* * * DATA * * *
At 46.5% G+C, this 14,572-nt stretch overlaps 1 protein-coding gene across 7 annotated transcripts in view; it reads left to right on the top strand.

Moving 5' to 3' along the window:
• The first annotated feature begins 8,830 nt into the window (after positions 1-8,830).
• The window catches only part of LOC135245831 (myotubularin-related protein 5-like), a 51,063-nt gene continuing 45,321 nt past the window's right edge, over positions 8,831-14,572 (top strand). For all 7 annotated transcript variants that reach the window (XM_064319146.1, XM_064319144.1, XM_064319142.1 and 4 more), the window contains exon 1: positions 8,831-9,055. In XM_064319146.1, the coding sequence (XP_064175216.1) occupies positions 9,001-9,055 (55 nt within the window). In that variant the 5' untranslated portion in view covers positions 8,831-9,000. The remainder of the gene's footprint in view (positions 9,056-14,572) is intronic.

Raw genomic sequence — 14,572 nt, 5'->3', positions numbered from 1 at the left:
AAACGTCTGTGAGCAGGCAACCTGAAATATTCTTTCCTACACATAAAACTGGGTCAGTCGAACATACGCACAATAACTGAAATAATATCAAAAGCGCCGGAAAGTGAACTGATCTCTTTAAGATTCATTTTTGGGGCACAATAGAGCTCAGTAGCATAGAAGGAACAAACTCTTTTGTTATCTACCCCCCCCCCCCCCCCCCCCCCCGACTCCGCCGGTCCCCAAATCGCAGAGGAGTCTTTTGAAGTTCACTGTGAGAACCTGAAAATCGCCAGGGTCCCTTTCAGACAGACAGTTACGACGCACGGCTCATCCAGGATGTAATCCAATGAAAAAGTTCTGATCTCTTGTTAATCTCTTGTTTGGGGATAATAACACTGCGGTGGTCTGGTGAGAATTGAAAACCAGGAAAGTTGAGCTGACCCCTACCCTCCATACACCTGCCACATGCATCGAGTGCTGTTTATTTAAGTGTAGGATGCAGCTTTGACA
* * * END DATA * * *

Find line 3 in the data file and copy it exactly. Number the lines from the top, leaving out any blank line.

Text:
• The first annotated feature begins 8,830 nt into the window (after positions 1-8,830).